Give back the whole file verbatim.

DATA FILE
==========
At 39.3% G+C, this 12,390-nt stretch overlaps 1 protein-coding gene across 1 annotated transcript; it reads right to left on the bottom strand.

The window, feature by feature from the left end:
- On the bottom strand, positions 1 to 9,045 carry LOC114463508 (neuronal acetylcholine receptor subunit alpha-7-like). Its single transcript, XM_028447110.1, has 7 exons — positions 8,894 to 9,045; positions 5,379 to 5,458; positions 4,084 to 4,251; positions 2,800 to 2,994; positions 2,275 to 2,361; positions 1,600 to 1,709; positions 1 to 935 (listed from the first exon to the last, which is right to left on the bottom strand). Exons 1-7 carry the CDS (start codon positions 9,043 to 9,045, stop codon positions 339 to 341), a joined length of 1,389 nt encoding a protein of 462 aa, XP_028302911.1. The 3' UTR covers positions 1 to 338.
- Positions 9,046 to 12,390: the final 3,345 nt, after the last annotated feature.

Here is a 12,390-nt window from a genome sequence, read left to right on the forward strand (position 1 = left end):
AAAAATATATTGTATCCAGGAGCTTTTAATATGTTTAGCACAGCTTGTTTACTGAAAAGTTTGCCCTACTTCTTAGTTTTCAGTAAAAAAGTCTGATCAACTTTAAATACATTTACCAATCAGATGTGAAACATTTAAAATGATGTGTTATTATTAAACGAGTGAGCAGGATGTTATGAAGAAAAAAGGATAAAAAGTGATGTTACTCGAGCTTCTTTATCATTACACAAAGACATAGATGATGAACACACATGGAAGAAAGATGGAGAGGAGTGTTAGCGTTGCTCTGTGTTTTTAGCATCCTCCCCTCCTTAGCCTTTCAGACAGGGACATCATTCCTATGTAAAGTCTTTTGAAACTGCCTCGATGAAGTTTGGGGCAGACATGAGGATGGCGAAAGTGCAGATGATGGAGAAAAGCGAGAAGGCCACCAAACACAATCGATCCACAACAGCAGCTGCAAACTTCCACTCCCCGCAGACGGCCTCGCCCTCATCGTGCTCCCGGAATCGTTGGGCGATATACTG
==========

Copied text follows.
At 39.3% G+C, this 12,390-nt stretch overlaps 1 protein-coding gene across 1 annotated transcript; it reads right to left on the bottom strand.

The window, feature by feature from the left end:
- On the bottom strand, positions 1 to 9,045 carry LOC114463508 (neuronal acetylcholine receptor subunit alpha-7-like). Its single transcript, XM_028447110.1, has 7 exons — positions 8,894 to 9,045; positions 5,379 to 5,458; positions 4,084 to 4,251; positions 2,800 to 2,994; positions 2,275 to 2,361; positions 1,600 to 1,709; positions 1 to 935 (listed from the first exon to the last, which is right to left on the bottom strand). Exons 1-7 carry the CDS (start codon positions 9,043 to 9,045, stop codon positions 339 to 341), a joined length of 1,389 nt encoding a protein of 462 aa, XP_028302911.1. The 3' UTR covers positions 1 to 338.
- Positions 9,046 to 12,390: the final 3,345 nt, after the last annotated feature.

Here is a 12,390-nt window from a genome sequence, read left to right on the forward strand (position 1 = left end):
AAAAATATATTGTATCCAGGAGCTTTTAATATGTTTAGCACAGCTTGTTTACTGAAAAGTTTGCCCTACTTCTTAGTTTTCAGTAAAAAAGTCTGATCAACTTTAAATACATTTACCAATCAGATGTGAAACATTTAAAATGATGTGTTATTATTAAACGAGTGAGCAGGATGTTATGAAGAAAAAAGGATAAAAAGTGATGTTACTCGAGCTTCTTTATCATTACACAAAGACATAGATGATGAACACACATGGAAGAAAGATGGAGAGGAGTGTTAGCGTTGCTCTGTGTTTTTAGCATCCTCCCCTCCTTAGCCTTTCAGACAGGGACATCATTCCTATGTAAAGTCTTTTGAAACTGCCTCGATGAAGTTTGGGGCAGACATGAGGATGGCGAAAGTGCAGATGATGGAGAAAAGCGAGAAGGCCACCAAACACAATCGATCCACAACAGCAGCTGCAAACTTCCACTCCCCGCAGACGGCCTCGCCCTCATCGTGCTCCCGGAATCGTTGGGCGATATACTG